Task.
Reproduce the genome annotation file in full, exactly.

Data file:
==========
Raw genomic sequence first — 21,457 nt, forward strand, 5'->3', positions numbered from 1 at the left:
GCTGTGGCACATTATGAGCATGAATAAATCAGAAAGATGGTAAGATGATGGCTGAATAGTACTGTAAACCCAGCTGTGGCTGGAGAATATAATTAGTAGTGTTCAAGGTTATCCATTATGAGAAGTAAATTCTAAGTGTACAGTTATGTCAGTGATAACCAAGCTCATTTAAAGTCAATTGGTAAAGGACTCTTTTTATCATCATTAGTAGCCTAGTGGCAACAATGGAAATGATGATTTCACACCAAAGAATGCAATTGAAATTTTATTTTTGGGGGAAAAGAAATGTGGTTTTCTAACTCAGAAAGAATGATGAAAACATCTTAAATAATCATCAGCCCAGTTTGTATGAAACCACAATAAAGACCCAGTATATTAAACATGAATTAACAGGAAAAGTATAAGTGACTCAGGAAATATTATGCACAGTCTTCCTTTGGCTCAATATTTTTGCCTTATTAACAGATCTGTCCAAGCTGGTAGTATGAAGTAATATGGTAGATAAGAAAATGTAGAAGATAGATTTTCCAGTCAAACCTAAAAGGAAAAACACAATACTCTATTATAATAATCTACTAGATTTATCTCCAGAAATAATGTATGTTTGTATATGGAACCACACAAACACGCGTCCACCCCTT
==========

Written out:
Raw genomic sequence first — 21,457 nt, forward strand, 5'->3', positions numbered from 1 at the left:
GCTGTGGCACATTATGAGCATGAATAAATCAGAAAGATGGTAAGATGATGGCTGAATAGTACTGTAAACCCAGCTGTGGCTGGAGAATATAATTAGTAGTGTTCAAGGTTATCCATTATGAGAAGTAAATTCTAAGTGTACAGTTATGTCAGTGATAACCAAGCTCATTTAAAGTCAATTGGTAAAGGACTCTTTTTATCATCATTAGTAGCCTAGTGGCAACAATGGAAATGATGATTTCACACCAAAGAATGCAATTGAAATTTTATTTTTGGGGGAAAAGAAATGTGGTTTTCTAACTCAGAAAGAATGATGAAAACATCTTAAATAATCATCAGCCCAGTTTGTATGAAACCACAATAAAGACCCAGTATATTAAACATGAATTAACAGGAAAAGTATAAGTGACTCAGGAAATATTATGCACAGTCTTCCTTTGGCTCAATATTTTTGCCTTATTAACAGATCTGTCCAAGCTGGTAGTATGAAGTAATATGGTAGATAAGAAAATGTAGAAGATAGATTTTCCAGTCAAACCTAAAAGGAAAAACACAATACTCTATTATAATAATCTACTAGATTTATCTCCAGAAATAATGTATGTTTGTATATGGAACCACACAAACACGCGTCCACCCCTT